On the last day of cold dark January there could have been no better band to see than Manchester’s I Am Kloot at The Old Fire Station in Bournemouth, a suitably small venue to experience the story-telling, nocturnal musings of their latest album Sky at Night. It was also the last night of their tour.
The band: Andrew Hargreaves (drums), Peter Jobson (bass) and song writer John Bramwell (guitar and vocals)- formed in 1999 and count fellow Northern band Elbow as friends (Guy Garvey and Craig Potter produced Sky at Night– their influence is clear in the subtly romantic album). Fans of the likes of Elbow, Doves and folkier artists such as Villagers and Bon Iver will like I Am Kloot’s heartfelt, simply arranged music. If you’ve not heard of them, I’d highly recommend starting with ‘It’s Just the Night’, a song which exemplifies the band’s style.
I Am Kloot have never been short of critical acclaim but aren’t mainstream enough to have acquired legions of fans, though their 2010 Mercury Prize nomination may help. Sky at Night, the band’s fifth album, is a beautifully natural, poetic and dark love story, celestial themes mixing with earthy drunken ramblings. The crowd gathered in The Old Fire Station was small but clearly adoring.
Support act Dan Michaelson and the Coastguards kicked off the evening with a fairly uninspiring start, failing to make much of an impact on the audience with their deep-voiced, folk style songs.
To the delight of the crowd I Am Kloot began their hour and a half set with their most commercially successful single ‘Northern Skies’, followed by ‘To the Brink’- another track from Sky at Night – and then a selection of songs from earlier albums, including the rockier ‘Storm Warning’ and ‘Bigger Wheels’. The band were joined by a pianist/accordionist, saxophonist/flautist and a guitarist, allowing eclectic combinations of instruments. The long set meant that almost all of their best tracks were played, not disappointing any loyal fans.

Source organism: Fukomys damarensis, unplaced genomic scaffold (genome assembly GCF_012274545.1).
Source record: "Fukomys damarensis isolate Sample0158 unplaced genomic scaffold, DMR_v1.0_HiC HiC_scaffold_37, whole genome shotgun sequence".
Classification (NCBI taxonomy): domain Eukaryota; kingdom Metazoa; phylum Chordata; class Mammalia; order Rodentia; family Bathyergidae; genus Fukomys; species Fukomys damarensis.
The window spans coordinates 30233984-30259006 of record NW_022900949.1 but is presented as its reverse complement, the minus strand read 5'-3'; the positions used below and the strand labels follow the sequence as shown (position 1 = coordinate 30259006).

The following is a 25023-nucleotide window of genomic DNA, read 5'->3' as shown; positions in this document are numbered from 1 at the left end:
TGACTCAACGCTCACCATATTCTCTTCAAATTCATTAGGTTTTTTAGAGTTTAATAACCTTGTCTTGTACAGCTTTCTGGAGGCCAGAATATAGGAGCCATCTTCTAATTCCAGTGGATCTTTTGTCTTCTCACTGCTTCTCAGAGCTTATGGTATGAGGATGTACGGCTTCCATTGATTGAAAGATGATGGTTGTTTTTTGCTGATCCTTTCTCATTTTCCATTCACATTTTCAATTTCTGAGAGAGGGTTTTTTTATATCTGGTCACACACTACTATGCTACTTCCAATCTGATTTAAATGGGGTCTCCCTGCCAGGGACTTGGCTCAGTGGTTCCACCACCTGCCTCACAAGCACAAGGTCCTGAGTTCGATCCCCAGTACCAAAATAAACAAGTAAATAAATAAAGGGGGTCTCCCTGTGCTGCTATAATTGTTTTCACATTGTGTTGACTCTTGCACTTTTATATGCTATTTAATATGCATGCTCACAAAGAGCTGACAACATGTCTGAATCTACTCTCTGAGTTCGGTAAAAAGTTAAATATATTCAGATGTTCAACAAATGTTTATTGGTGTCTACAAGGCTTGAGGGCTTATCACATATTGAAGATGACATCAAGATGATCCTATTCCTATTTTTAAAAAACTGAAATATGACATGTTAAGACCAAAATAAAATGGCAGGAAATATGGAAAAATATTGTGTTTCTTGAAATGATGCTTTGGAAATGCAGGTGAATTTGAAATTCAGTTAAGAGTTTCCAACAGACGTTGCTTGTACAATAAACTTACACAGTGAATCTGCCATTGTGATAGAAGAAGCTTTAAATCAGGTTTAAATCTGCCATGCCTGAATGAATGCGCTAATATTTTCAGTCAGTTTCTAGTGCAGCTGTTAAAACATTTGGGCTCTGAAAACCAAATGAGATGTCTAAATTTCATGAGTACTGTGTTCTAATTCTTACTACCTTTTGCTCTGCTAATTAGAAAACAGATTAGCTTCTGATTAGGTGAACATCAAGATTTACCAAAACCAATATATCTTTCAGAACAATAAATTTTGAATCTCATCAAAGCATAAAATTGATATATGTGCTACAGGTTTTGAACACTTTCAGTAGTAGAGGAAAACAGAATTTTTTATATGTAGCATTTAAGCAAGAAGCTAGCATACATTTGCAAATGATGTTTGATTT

A highlight of the evening was Bramwell alone on the stage, accompanying himself on an acoustic guitar, with mesmerising performances of ‘I Still Do’ and ‘No Fear of Falling’, proving his flawless vocal ability and charisma, and allowing the simple beauty of his songs to shine; totally magic. Bramwell was at complete ease with the audience throughout, showing an appealingly wry Northern sense of humour that kept the mood light, introducing tracks in a typically self-deprecating manner- “this song is about drinking and disaster”- as he swigged cans of Guinness.
They finished the set with brilliant performances of the upbeat ‘Radiation’ and uplifting ‘Proof’ with the crowd singing along, and then satisfying the audience’s desire for an encore with ‘Same Shoes’. As close to perfect as a gig can get; captivating music, great atmosphere and a truly memorable night.
Good: As well as being incredibly talented the band were very friendly- minutes after leaving the stage they were outside the venue having a cigarette and were happy to shake hands and chat with fans.
Bad: If I had to be picky, the one tiny negative point was the fact that they didn’t play my personal favourite of their tracks, ‘To You’.